In an analysis linking CEO pay and performance over the past three years, BUSINESS WEEK and Compustat found that investor Warren E. Buffett of Berkshire Hathaway Inc. provided the best return to shareholders for his compensation. Laurence A. Tisch, CEO of CBS Inc., turned in the best company results relative to his pay. On the negative side of the pay-for-performance ledger are Disney's Eisner and Ronald W. Allen, CEO of Delta Air Lines Inc. (box).

Last year's comparatively miserly overall numbers disguise a growing view of the CEO as superstar. Some of the folks who are crafting the latest sheaf of pay deals think CEOS should get as much as executives who lead a leveraged buyout--10% to 15% of the equity--or even as much as top money managers, who cream off 20% of the gains they return to investors. "The litmus test is the investment funds managed by the superstar managers like George Soros and Julian Robertson," argues Arnold S. Ross, of New York-based pay consultants Hirschfeld, Stern, Moyer & Ross. "If the most sophisticated investors in the world are willing to give 20% of their gain to a Soros, perhaps the superstar CEO should get the same."

Unlike most chief executives, however, managers in an LBO typically place their personal fortunes--and often those of family members--at risk. Money managers, for their part, earn next to nothing when their strategies turn sour. And the success or failure of an investment fund is usually directly traceable to its top money manager. A hired-hand corporate chieftain, by contrast, is typically living off an established set of patents, trademarks, products, and inventory--as well as the efforts of thousands of employees. Eisner, for example, was the beneficiary of a highly valuable film library and a legacy of characters left to him by founder Walt Disney.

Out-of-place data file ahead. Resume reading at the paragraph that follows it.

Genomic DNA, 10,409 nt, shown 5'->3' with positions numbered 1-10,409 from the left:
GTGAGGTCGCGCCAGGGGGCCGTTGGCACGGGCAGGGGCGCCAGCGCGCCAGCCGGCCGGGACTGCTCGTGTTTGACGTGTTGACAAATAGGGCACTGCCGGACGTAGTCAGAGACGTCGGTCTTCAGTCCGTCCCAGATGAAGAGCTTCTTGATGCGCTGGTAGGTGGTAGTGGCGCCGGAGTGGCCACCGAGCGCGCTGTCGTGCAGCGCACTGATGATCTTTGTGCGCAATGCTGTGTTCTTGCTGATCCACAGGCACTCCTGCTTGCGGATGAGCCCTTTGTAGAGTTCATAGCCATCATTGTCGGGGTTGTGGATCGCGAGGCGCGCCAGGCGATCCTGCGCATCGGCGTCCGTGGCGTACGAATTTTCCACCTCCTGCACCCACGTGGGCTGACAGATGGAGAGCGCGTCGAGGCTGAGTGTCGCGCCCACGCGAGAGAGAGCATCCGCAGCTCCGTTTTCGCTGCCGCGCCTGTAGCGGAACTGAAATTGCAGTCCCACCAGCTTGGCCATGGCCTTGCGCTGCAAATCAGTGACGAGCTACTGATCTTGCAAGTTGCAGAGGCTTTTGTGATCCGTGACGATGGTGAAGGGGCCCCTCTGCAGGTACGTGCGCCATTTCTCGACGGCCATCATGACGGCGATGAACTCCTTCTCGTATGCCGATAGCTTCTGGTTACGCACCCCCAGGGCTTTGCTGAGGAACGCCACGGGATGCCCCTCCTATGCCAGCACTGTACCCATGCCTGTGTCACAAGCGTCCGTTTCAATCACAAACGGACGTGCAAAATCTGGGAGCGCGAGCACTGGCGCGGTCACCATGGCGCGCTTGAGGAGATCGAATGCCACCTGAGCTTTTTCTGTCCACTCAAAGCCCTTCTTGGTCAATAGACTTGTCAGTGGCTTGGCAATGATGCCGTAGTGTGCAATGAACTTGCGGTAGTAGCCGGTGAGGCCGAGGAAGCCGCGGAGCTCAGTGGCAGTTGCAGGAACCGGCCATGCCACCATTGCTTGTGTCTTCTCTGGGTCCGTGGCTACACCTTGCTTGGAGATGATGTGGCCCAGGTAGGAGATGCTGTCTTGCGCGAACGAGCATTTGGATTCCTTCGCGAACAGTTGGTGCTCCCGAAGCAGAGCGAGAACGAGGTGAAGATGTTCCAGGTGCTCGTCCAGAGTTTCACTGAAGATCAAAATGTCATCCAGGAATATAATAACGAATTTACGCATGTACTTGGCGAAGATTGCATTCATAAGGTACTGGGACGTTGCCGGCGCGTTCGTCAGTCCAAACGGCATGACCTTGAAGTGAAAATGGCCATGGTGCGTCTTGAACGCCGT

And even Eisner isn't paid by Soros-style standards. If he were, he would have made about $4 billion instead of the estimated $500 million he has collected since taking the helm of the entertainment company. "You can't pay too much for performance," insists Ross. "You can only pay too much for mediocrity." Critics counter that it's unnecessary to dangle such lavish gains as the incentive to perform. "You could have pay for performance if you paid the CEO $1 million or $10 million," says shareholder activist Robert Monks, who runs the investment fund Lens Inc. "God didn't set these huge multipliers for CEOs."

SETTING A MINIMUM. Equally galling to some critics, many of the reforms of recent years have demonstrated the law of unintended consequences: They have served to increase rather than decrease executive pay. Consultants note that new government rules make it harder for boards to increase bonuses above the targeted payouts for executives who exceed their performance goals. As a result, boards are setting easier goals and funding more generous incentives. The $1 million cap on the deductibility of pay is having a similarly perverse effect, according to some consultants: It has become something of a government-approved $1 million minimum salary.